Fifteen minutes later, the pitcher of mimosas had started to sweat. A check of the waffles in the oven confirmed they were beginning to dry out. She paced the kitchen with her cell in hand for another five minutes before sending a text to Kristin.
G: You guys coming to brunch?
Ten seconds later her phone dinged.
K: What brunch, sweetie?
Georgie’s eyes closed slowly, the phone dropping to her side. The brunch had been so unimportant to her brother, he hadn’t even remembered to tell his wife. God, now if her parents showed up, her father would shuffle the floor like a loose end. Without Stephen around for Brick & Morty shop talk, his restlessness would be obvious, even if he tried to pretend otherwise. Her mother would poke her husband and send him dagger eyes until he relaxed, but did Georgie want to inconvenience them?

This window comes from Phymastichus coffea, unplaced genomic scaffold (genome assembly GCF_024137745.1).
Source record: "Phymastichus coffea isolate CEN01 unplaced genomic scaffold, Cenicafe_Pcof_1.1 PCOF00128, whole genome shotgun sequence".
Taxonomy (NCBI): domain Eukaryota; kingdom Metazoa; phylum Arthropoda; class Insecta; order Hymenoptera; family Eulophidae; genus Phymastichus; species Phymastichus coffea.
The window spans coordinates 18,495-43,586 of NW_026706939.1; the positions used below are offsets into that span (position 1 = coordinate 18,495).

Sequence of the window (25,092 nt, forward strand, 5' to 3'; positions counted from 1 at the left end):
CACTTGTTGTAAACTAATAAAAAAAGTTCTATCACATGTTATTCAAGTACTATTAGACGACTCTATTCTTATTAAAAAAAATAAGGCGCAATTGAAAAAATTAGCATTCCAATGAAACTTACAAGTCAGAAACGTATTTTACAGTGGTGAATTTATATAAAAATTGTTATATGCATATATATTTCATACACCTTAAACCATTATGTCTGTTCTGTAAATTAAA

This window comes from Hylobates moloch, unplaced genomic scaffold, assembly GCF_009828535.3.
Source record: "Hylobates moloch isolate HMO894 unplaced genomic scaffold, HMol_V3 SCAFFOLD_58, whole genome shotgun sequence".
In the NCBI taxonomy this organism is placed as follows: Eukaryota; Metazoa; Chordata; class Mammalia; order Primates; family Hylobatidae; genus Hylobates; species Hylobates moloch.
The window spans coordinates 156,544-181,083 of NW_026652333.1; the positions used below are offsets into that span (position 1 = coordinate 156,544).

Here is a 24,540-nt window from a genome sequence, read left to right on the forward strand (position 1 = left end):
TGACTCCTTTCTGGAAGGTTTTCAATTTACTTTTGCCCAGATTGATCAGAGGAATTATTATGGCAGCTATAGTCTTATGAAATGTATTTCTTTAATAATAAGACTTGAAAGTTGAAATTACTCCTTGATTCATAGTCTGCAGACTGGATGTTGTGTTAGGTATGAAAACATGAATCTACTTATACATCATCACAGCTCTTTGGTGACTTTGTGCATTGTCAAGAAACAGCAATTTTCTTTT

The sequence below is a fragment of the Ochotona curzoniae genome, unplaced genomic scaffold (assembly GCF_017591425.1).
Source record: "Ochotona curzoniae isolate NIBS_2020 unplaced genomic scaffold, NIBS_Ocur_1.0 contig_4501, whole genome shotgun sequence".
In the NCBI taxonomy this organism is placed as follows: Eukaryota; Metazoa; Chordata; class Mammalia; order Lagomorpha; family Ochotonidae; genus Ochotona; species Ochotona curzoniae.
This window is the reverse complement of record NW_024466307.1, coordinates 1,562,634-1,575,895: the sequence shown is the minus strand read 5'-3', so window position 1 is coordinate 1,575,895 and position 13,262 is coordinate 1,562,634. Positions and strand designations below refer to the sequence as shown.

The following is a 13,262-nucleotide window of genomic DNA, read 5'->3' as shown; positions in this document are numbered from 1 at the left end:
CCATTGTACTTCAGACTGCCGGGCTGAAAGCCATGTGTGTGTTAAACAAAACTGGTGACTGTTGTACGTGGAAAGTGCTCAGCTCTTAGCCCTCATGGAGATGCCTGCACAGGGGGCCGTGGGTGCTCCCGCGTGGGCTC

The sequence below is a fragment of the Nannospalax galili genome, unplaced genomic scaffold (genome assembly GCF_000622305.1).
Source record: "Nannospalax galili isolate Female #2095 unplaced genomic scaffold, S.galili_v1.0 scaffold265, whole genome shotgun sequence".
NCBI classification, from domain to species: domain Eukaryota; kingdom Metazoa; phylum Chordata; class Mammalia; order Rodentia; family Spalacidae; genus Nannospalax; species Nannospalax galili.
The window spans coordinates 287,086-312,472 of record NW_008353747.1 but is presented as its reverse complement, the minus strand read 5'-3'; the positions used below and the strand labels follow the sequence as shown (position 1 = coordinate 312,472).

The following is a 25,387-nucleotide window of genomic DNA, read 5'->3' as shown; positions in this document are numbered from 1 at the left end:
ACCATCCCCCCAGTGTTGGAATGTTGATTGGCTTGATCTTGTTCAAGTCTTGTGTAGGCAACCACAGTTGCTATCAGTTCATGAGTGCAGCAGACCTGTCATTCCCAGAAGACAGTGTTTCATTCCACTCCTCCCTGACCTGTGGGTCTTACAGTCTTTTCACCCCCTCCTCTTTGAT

Quickly, she fired off a text to her mother.
G: Mom, we’re moving brunch to next weekend. I overslept.
She tacked on a befuddled emoji for good measure.
Her phone buzzed.
M: Are you sure, honey? We’re halfway there. I can help whip something up.
G: I’m sure. Go split your favorite pancakes at the Waterfront, instead ;)
That was it. All that work and no one was coming.
She pressed the pads of her thumbs into her eye sockets and sighed. She’d been holding out hope that buying the house would force everyone to recognize her as a fellow adult, but maybe such a feat was impossible this late in the game. Her parents loved her, but they’d been exhausted by the time their third child came along. Whereas her siblings were given careful attention and had their paths carved into the family business, Georgie had been left to figure shit out on her own. Since they’d always thought of her as the family clown, she’d embraced it. Whether she loved her job or not, maybe her career choice had guaranteed their seeming lack of esteem.